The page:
Like many racing games, Dirt 5 has the usual arcade and time trial mode for players to jump into a race quickly. But it’s the career and playgrounds that demand the most of your attention.

The career mode is a story-driven experience, where you’re thrust into the world of Dirt as a protégé of AJ, a super-cool racing dude, who happens to be at the top of his rally game. Like every other racing career mode, ‘it’s a go from being nobody’ to ‘being the very best in the world’ kinda affair, which I find a bit of a tired video game trope.

I say this because the career mode offers you nothing that you haven’t already seen in a video game before. With a dazzling array of XP meters, coupled with generic currencies and points, you grind your way to the end-game cars, which allow you to compete at a higher level.

However, one nice touch is the podcast that plays throughout your career experience. The premise is that you’re listening to a show that’s run by two ‘fans’ of the Dirt race series, who comment on how your AI competitors are doing, as well as interviewing some of your rivals. They found time to include an interview with Jamie Chadwick, the current W Series champion.

I really enjoyed this, and I think it helped with the immersion of the game.

The Playgrounds mode is where this game will shine. You can create, share, and find tracks made by other players and the developers, giving you an infinite number of tracks to master. Similar to how it works in Trials Fusion, you can pop a track together and then share it online. A simple feedback system allows players to vote whether they like a track or not, ensuring the better tracks will be available.

The possibilities here are endless. You’ll be able to keep coming back here and try out new tracks, extending your time with the game.


Dumb Fun, Just Try Not To Think About It Too Much

 

 

Dirt 5 is that one friend you love to go out drinking with. It’s brash, bold, and it’s a lot of fun. It’s got a bunch of awesome tracks and a dynamic weather system that works really well, and then the playgrounds mode injects much-needed longevity into a game that might become stale after 20-30 hours or so.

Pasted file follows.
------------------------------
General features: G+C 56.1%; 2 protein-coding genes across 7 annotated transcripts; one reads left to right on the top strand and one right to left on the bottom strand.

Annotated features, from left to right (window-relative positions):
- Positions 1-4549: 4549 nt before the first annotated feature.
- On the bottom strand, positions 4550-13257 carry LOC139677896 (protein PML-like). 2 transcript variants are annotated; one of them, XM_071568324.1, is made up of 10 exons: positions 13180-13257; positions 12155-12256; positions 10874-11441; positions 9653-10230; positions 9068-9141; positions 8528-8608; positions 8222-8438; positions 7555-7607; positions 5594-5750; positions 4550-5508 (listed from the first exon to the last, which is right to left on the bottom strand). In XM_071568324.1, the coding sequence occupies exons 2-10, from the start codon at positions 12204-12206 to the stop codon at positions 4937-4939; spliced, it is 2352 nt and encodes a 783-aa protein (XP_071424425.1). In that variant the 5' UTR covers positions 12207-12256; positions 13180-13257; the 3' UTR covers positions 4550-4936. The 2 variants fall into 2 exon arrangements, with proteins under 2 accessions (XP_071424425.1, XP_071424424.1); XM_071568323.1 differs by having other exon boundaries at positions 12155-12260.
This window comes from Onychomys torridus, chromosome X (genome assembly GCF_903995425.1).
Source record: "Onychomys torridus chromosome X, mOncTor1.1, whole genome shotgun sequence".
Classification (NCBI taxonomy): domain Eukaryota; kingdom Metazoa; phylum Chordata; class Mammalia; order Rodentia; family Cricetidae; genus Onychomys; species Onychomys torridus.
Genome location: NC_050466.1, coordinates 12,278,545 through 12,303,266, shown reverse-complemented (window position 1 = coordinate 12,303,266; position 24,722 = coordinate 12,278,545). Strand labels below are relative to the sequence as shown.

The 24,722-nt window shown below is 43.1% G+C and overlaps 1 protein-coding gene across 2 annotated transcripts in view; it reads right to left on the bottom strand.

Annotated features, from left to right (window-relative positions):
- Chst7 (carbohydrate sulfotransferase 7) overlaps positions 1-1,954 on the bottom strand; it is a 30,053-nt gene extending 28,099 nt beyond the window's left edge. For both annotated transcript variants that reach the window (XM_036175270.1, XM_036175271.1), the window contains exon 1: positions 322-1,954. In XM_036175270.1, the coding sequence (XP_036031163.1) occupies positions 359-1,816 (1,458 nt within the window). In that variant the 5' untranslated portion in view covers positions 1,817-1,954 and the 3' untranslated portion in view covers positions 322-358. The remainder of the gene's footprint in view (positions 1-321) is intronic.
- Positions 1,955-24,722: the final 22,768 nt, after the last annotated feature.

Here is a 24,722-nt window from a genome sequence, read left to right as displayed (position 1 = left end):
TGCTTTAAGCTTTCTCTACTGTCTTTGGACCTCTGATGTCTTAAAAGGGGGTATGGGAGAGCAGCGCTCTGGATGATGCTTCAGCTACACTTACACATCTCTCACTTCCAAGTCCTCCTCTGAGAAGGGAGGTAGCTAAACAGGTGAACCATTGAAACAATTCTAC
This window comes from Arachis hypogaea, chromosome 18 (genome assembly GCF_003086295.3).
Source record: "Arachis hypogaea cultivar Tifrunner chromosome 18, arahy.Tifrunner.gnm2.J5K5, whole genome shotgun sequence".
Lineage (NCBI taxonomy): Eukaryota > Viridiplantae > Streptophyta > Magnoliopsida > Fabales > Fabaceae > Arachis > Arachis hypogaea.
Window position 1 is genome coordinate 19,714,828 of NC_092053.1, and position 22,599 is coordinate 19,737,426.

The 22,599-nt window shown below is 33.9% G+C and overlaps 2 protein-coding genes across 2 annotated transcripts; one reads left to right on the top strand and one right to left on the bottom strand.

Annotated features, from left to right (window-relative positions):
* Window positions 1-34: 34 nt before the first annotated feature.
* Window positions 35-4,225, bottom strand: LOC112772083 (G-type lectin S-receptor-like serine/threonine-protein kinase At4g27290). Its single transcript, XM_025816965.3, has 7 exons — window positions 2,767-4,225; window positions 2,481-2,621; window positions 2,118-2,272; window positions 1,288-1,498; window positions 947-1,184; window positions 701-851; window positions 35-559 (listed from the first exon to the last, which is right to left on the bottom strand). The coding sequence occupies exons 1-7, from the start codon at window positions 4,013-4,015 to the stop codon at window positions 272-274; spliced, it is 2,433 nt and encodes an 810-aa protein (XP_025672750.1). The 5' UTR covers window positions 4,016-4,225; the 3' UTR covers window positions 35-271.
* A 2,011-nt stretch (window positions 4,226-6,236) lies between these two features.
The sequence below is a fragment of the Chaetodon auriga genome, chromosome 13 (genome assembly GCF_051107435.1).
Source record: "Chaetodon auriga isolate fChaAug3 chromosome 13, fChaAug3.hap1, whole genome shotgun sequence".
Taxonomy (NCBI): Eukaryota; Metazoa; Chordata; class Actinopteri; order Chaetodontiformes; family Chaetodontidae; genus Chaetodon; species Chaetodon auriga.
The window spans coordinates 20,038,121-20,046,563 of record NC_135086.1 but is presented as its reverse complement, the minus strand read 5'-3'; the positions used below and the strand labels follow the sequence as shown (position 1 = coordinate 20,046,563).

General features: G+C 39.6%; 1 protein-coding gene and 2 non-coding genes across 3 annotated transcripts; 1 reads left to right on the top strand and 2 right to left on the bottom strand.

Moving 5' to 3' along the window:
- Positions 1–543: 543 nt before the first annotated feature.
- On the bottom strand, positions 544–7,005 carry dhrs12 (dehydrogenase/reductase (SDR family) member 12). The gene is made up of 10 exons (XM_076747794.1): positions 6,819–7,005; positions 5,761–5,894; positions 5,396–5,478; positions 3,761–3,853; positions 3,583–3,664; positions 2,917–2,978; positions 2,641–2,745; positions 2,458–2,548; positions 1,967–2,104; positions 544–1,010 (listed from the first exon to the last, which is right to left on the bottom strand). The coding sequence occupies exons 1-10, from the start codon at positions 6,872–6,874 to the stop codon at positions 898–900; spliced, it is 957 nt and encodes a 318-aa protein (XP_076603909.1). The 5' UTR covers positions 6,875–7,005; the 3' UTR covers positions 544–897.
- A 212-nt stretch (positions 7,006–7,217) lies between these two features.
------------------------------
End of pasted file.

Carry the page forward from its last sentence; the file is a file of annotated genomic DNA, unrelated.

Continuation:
However, if you’re looking for a racing experience where detail, precision, and tinkering is important then Dirt 5 isn’t for you. But if it’s fun you’re after, you’ll have a blast.

*Reviewers note* – Because the copy I played was a pre-release version, I haven’t managed to fully test the multiplayer portion of the game. For me, given I play most racing games solo, it didn’t really feel like a big deal, but I can appreciate that isn’t the case for others. I’ll update this review post-launch to report on what the Dirt 5 multiplayer experience is like.

 


Final Verdict: 4/5

Available on: PC (reviewed); PlayStation 4; Playstation 5; Xbox Series X; Xbox One; Publisher: Koch Media; Developer: Codemasters; Players: 1-4; Released: November 6, 2020; MSRP: $59.99 

Editor’s note: The publisher provided a review copy to Hey Poor Player.

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Since my Dad bought me a Master System after a stint in hospital I've been utterly obsessed with video games. Sonic The Hedgehog was my first love, but since then, I've not been fussy with genres - RPGs, FPSs, MMORPGs, beat 'em ups and sports simulators - I play them all.